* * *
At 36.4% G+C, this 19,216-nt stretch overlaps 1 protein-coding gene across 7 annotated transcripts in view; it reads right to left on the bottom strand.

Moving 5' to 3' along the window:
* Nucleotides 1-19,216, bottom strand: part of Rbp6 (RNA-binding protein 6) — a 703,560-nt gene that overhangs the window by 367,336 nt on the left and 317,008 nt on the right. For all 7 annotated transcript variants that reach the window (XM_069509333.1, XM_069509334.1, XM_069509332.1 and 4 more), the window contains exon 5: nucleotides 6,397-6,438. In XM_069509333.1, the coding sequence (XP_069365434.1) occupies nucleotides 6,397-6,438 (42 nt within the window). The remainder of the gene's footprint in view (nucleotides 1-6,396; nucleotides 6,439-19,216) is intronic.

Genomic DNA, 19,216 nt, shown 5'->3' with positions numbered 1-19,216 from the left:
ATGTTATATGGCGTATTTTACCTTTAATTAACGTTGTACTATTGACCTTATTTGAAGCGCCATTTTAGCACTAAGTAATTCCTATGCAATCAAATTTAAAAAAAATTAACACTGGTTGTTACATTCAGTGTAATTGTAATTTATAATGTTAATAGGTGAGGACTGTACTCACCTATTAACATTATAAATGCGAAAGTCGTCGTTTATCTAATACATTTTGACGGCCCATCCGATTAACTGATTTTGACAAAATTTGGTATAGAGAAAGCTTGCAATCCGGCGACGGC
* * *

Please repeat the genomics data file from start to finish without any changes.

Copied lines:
At 36.4% G+C, this 19,216-nt stretch overlaps 1 protein-coding gene across 7 annotated transcripts in view; it reads right to left on the bottom strand.

Moving 5' to 3' along the window:
* Nucleotides 1-19,216, bottom strand: part of Rbp6 (RNA-binding protein 6) — a 703,560-nt gene that overhangs the window by 367,336 nt on the left and 317,008 nt on the right. For all 7 annotated transcript variants that reach the window (XM_069509333.1, XM_069509334.1, XM_069509332.1 and 4 more), the window contains exon 5: nucleotides 6,397-6,438. In XM_069509333.1, the coding sequence (XP_069365434.1) occupies nucleotides 6,397-6,438 (42 nt within the window). The remainder of the gene's footprint in view (nucleotides 1-6,396; nucleotides 6,439-19,216) is intronic.

Genomic DNA, 19,216 nt, shown 5'->3' with positions numbered 1-19,216 from the left:
ATGTTATATGGCGTATTTTACCTTTAATTAACGTTGTACTATTGACCTTATTTGAAGCGCCATTTTAGCACTAAGTAATTCCTATGCAATCAAATTTAAAAAAAATTAACACTGGTTGTTACATTCAGTGTAATTGTAATTTATAATGTTAATAGGTGAGGACTGTACTCACCTATTAACATTATAAATGCGAAAGTCGTCGTTTATCTAATACATTTTGACGGCCCATCCGATTAACTGATTTTGACAAAATTTGGTATAGAGAAAGCTTGCAATCCGGCGACGGC